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Webster begins 60th year in education

By Staff | Sep 27, 2011

Robert Webster (center) was interviewed by Hughesville High School senior yearbook staffers Ian Rupert and Megan Miller as Webster began his 60th year teaching.

HUGHESVILLE Throughout the entire Hughesville High School complex, Secretary Deb Sullivan’s voice carried a unique announcement over the public address system. It was as follows: “Today we have the privilege of receiving a very special guest into our building. The fact that Mr. Robert Webster is teaching the students in Local History is not uncommon. However, what makes today extraordinary is that it marks the beginning of his 60th consecutive year of teaching the students in the East Lycoming School District. Mr. Webster started his career in a one room schoolhouse (three years at Mezeppa) and has been with us ever since. Please join me in saying “thank you” to Mr. Webster as he begins his 60th decade in education.”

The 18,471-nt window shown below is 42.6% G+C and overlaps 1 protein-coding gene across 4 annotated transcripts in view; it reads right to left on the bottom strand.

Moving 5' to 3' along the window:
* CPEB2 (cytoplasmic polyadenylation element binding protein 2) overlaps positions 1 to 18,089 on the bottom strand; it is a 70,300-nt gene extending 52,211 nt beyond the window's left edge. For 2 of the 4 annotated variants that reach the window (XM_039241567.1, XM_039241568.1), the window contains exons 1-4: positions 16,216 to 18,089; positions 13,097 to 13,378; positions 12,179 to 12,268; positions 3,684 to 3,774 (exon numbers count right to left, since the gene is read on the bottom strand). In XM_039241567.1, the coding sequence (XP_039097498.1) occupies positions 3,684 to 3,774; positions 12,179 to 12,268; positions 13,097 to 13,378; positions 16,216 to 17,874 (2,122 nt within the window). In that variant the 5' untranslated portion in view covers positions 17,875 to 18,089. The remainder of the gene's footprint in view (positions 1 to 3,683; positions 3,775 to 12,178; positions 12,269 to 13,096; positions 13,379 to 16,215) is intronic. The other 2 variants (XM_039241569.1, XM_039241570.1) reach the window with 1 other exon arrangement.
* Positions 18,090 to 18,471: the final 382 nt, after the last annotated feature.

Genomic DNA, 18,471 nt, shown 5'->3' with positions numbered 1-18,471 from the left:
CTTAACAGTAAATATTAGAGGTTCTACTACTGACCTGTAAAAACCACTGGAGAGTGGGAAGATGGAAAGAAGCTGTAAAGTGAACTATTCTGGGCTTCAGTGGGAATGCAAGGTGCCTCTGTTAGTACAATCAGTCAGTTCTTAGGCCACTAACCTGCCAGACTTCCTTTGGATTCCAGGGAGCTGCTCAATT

In the classroom, Webster was greeted by Amy Shaner Rogers who remained for the entire period. The school’s former local history teacher said in a written statement, “It was great to see Mr. Webster back where he is at his best, in front of a class full of students. For 60 years, children and adults have had the pleasure to learn from him, an icon in our local community. His excitement and passion for the study of history is just as contagious today as it was during his early years in the classroom.”

Also present from the school’s yearbook staff were senior’s Megan Miller and Ian Rupert who interviewed Webster asking, “What does it mean to you to be an educator?” The reply was, “For me personally, it’s been most satisfying to touch students’ lives year after year. I hope they’ve found it beneficial. Due to vision problems, I retired before I was ready, but I’ve never quit. I find I’m now teaching great-grandchildren of some of my original students.”

September 21 was the kick off for guest speakers who periodically present programs to Mr. Brian Machmar’s local history class.

From Webster on Wednesday, the three sections heard of occurrences and identities of local people during the late 1770’s when colonists were attacked by the British Red Coats, Tories and Indians. And so the teaching continues, sixty years plus.